‘You can do it, too’
July 9, 2016
In 1973 at JCCC, with four kids under age 10, Nancie Chenoweth began her inspiring educational journey
It was going to be a tough sell. Nancie Chenoweth-Dejmal knew that. Johnson County Community College had just opened its dental hygiene program, and she wanted in. The college needed candidates that would successfully complete the program and go out into the community as shining achievements of what this young college could do.
Except Chenoweth-Dejmal already had four sons, the oldest at 10 years old, the youngest at 2. It was 1973, only a decade after Donna Reed supposedly said, “The phrase ‘working mother’ is redundant.” Women compromised only 30 percent of the labor force (it’s 46 percent in 2016), and despite her good grades, Chenoweth-Dejmal wasn’t sure she’d make the cut.
“I can’t believe I did this: I camped out overnight with a girlfriend in front of the door…We brought sleeping bags, spiced hot tea and a deck of cards,” she said. In those days, she said, if students met the criteria, admission was first-come, first-accepted. (The selection process has changed since then.)
“We slept on the floor ‘til morning,” she said. “That’s how badly I wanted into that program.”
That overnight campout at JCCC was the beginning of a journey that would lead to a master’s degree and a doctorate degree. “If I had not been allowed to attend Johnson County (Community College), I don’t know what I would have done. I used it as a springboard for bigger things.”
Where it started
Chenoweth-Dejmal was at a party, early ‘70s, when a guest began polling the party-goers about what they’d studied in college.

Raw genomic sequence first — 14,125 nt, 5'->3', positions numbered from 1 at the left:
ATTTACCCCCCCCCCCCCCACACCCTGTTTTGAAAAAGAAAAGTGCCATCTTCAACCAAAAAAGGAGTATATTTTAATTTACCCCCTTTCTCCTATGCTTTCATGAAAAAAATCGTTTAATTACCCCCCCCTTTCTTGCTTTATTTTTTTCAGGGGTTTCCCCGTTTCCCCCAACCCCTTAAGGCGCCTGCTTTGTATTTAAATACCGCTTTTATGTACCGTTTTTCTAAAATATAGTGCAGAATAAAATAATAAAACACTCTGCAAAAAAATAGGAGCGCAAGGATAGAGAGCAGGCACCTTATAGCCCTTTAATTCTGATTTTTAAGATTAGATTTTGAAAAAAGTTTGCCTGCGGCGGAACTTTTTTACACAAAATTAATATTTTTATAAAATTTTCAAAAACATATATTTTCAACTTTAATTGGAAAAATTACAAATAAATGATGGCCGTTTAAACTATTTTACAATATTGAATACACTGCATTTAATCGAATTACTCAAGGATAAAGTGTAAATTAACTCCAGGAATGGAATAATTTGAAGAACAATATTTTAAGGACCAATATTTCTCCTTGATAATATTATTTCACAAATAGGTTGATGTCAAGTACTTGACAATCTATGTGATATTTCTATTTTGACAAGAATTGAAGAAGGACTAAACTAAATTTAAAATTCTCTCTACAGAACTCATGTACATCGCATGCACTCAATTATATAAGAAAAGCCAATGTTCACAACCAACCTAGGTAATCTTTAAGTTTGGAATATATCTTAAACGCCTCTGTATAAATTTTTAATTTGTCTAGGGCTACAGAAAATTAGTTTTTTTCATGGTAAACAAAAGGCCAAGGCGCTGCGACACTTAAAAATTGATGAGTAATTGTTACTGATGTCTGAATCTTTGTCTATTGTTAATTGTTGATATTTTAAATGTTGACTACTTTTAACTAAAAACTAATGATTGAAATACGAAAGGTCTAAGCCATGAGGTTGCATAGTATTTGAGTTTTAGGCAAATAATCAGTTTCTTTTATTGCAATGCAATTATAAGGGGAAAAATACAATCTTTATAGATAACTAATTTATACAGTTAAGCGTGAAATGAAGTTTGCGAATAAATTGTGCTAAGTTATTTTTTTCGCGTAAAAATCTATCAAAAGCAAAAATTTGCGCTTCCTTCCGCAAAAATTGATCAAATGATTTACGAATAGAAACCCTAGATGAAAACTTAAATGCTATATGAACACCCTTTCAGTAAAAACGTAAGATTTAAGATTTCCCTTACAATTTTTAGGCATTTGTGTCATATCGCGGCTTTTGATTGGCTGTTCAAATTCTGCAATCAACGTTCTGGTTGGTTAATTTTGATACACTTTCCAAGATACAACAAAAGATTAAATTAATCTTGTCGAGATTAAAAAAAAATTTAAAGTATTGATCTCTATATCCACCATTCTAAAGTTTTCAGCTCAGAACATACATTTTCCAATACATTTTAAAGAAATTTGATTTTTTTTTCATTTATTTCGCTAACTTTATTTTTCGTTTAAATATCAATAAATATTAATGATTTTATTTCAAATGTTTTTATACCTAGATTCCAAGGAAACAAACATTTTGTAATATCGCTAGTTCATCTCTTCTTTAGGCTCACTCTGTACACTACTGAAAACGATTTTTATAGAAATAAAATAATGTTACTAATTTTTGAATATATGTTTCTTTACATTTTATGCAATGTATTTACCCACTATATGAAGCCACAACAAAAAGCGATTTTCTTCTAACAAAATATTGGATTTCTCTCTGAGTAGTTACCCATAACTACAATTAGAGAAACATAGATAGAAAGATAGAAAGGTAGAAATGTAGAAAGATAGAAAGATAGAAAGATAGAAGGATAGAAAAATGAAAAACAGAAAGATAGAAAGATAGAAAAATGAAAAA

When he turned to Chenoweth-Dejmal, she said, “Well, I don’t have a degree.”
“Oh, that’s all right,” he said. “College isn’t for everyone.”
“Bing, bing – a red flag went off in my head,” she said. That comment for years spurred her forward to degrees and career success.
Becoming a dental hygienist wasn’t going to be easy. JCCC had a tough program, Chenoweth-Dejmal said, confirmed later on in life when she met hygienists educated elsewhere. “My family was a great support system.”
Chenoweth-Dejmal would rise at 4 a.m. and study until 6. Then she’d make breakfast for the family, collect eggs from her 40 Rhode Island Reds, and then get her children off at school. Her sister took care of the 2-year-old.
“We lived out in the country, in Olathe, so I sold eggs all the way to school. I sold them to other students, to the faculty. They loved my beautiful, big, brown eggs. I paid for my lunches and a few books that way.”
On to more education, more kids
Chenoweth-Dejmal received her bachelor’s degree in psychology at Pittsburg State University. She also adopted a 4-year-old girl.
A year later, a judge called the family, saying, “I don’t know how to tell you this, but your daughter has two brothers. Can you possibly take them?” She did.
“All I could think about was, ‘How I could raise seven children and finish my education?’”
Ultimately, she did, using her PhD to develop a written policy and procedure manual to standardize procedures in any dental practice.
“It’s still used in practices,” she said.
Setting the example
In her 35-year career, Chenoweth-Dejmal worked as a dental hygienist and an educator of dental hygiene students. One day, a student came to see her, crying. Her baby wasn’t sleeping through the night, the student explained, and the curriculum was just so hard, and …
Chenoweth-Dejmal slowly turned a framed photo her family – picturing all seven children – so the student could see it. “She knew right then she wasn’t going to get off the hook,” Chenoweth-Dejmal said, laughing.She used the remaining time with the student to share a bit of her own story. I told her, ‘If I can do it, you can do it, too.’ Sometimes all a student needs is someone to listen to them and tell them it’s going to be all right – that you can do it. You have to work hard, but you can do it.”